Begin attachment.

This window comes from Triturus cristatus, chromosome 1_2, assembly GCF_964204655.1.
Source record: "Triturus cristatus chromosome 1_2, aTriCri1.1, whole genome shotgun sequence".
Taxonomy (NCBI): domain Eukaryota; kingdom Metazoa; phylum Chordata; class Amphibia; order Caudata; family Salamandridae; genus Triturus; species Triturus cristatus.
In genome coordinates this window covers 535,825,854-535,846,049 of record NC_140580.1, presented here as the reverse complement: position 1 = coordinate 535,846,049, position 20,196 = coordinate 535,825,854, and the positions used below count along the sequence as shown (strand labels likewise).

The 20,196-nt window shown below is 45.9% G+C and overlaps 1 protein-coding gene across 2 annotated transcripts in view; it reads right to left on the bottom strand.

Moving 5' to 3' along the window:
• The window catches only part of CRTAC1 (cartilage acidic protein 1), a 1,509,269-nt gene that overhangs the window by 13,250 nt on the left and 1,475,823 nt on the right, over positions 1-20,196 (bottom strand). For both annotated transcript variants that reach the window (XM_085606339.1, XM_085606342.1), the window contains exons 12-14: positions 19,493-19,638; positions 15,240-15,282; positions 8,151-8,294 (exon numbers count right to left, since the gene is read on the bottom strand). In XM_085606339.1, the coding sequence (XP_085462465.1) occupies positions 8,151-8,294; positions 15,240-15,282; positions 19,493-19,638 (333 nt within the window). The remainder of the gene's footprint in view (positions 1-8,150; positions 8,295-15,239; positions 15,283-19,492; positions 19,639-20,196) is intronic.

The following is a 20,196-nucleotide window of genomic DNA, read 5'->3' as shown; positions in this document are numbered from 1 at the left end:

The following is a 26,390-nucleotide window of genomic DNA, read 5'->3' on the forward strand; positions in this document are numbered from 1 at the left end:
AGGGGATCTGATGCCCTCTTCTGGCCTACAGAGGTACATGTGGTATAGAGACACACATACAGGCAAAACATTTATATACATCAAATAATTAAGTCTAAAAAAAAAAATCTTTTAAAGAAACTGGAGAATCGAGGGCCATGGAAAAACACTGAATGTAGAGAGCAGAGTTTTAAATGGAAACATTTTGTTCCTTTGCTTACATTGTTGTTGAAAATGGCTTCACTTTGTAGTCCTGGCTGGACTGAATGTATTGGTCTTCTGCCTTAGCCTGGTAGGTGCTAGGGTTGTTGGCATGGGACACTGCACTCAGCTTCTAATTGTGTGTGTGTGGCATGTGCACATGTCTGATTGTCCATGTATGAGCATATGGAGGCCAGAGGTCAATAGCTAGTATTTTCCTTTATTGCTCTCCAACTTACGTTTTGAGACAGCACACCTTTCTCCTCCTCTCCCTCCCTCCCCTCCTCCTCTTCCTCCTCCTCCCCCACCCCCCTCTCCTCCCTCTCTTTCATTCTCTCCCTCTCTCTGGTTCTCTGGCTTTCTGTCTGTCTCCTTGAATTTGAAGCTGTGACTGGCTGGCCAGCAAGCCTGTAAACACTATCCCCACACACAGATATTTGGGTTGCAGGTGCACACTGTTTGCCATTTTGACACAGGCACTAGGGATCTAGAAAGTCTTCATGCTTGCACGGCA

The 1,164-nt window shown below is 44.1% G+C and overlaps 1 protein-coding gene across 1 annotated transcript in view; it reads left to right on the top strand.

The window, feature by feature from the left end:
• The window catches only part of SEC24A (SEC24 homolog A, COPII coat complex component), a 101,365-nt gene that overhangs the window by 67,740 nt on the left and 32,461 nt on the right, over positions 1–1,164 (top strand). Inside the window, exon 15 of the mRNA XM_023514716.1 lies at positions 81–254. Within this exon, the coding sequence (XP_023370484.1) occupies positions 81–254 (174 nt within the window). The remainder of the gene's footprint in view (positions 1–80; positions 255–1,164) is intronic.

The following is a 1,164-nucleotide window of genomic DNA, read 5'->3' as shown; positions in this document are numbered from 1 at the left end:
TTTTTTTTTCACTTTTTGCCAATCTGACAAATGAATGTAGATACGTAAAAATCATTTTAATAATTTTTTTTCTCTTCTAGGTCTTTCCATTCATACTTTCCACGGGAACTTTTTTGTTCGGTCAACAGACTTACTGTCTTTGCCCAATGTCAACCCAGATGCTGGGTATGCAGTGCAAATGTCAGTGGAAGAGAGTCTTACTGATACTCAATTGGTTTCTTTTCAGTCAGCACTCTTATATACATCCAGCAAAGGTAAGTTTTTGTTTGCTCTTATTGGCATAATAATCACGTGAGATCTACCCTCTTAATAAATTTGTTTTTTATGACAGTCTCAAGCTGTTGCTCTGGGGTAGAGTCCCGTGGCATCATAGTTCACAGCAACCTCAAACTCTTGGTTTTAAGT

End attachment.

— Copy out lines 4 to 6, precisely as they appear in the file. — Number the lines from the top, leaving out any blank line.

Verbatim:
In genome coordinates this window covers 535,825,854-535,846,049 of record NC_140580.1, presented here as the reverse complement: position 1 = coordinate 535,846,049, position 20,196 = coordinate 535,825,854, and the positions used below count along the sequence as shown (strand labels likewise).

The 20,196-nt window shown below is 45.9% G+C and overlaps 1 protein-coding gene across 2 annotated transcripts in view; it reads right to left on the bottom strand.

Moving 5' to 3' along the window: